OK, I admit my latest 'Beginners' piece in the August issue of Writing Magazine might have been inspired by long, hot summer days sprawled in our garden room and a neighbour suggesting to me that I wasn't looking very busy.
As I replied, 'Maybe not. But you don't know what I'm thinking about, do you?'
It's a fact that we all tend to give insufficient effort to thinking time, to build ideas, plot points and scenes. Sure we can sit down and think furiously enough to give ourselves a nosebleed; but it rarely leads anywhere productive or profitable.
Instead, there's a much better way of allowing our brains to come up with the goods, and requires just a little bit of letting go.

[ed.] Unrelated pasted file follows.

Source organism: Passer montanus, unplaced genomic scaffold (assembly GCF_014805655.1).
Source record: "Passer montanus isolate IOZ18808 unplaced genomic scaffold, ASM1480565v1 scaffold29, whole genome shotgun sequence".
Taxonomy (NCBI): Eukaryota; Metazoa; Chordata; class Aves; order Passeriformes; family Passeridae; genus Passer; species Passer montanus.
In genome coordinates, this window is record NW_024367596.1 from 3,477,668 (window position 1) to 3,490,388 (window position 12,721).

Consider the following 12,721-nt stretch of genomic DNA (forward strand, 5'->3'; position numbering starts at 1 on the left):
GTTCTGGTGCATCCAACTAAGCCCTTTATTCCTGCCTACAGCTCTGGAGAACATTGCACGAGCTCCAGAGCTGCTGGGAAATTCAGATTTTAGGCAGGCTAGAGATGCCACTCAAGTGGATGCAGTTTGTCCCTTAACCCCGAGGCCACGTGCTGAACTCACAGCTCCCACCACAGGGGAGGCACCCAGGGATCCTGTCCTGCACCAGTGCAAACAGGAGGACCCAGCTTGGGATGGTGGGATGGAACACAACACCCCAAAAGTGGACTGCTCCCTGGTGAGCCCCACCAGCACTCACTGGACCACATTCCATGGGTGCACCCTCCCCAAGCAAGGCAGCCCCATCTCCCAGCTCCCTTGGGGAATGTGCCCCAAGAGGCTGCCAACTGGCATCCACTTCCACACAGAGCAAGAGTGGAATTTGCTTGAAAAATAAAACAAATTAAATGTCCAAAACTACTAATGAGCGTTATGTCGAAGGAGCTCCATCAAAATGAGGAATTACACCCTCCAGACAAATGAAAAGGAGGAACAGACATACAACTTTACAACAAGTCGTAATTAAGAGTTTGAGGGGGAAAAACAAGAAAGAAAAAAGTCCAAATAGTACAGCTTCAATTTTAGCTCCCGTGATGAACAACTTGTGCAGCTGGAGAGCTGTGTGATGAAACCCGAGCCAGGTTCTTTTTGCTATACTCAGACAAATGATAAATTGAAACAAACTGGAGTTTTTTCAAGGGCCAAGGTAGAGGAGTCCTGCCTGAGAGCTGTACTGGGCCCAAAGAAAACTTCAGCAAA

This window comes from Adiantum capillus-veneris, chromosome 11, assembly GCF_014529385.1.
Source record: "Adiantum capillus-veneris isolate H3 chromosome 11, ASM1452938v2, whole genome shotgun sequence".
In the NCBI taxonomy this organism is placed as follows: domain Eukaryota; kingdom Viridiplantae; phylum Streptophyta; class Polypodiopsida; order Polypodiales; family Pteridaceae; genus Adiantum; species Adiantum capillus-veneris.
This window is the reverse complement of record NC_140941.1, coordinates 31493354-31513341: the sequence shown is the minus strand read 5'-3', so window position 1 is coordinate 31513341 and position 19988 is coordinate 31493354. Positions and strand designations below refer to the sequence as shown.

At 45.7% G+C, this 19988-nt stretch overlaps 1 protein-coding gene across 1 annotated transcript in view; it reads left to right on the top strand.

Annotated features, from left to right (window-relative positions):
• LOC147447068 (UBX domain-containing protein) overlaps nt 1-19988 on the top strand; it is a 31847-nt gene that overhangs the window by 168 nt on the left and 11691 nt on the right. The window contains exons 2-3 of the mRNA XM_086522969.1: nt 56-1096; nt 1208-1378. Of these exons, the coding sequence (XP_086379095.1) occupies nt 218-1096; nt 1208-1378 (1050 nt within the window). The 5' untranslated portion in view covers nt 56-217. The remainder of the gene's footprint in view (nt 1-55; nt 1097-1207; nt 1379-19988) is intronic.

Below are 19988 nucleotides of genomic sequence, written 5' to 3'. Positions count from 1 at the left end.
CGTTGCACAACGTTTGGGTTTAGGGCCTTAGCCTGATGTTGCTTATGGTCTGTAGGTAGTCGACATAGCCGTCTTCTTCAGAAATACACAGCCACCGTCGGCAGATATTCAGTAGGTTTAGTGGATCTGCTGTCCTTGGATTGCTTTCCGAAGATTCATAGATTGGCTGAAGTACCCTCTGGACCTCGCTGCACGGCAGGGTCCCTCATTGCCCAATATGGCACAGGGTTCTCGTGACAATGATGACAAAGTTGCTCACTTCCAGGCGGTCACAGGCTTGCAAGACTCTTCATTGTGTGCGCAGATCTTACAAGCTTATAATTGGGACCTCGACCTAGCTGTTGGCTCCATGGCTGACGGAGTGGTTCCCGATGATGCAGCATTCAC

It's called daydreaming.
It's a rarely-discussed piece of built-in software in our heads that allows the creative side of the brain to push the envelope and stretch the imagination, yet at the same time retain the information for later use. Dreams, on the other hand (the middle-of the-night variety) rarely last until morning and aren't in any way focussed.
The good thing is, the day-time variety can be done whenever the spirit takes you!
You can usually tell when somebody is daydreaming (ask any teacher): they tend to be smiling - even if looking just a little bit dippy.
Which is surely a good sign, isn't it?
It's the weekend. Do some daydreaming of your own. It's free!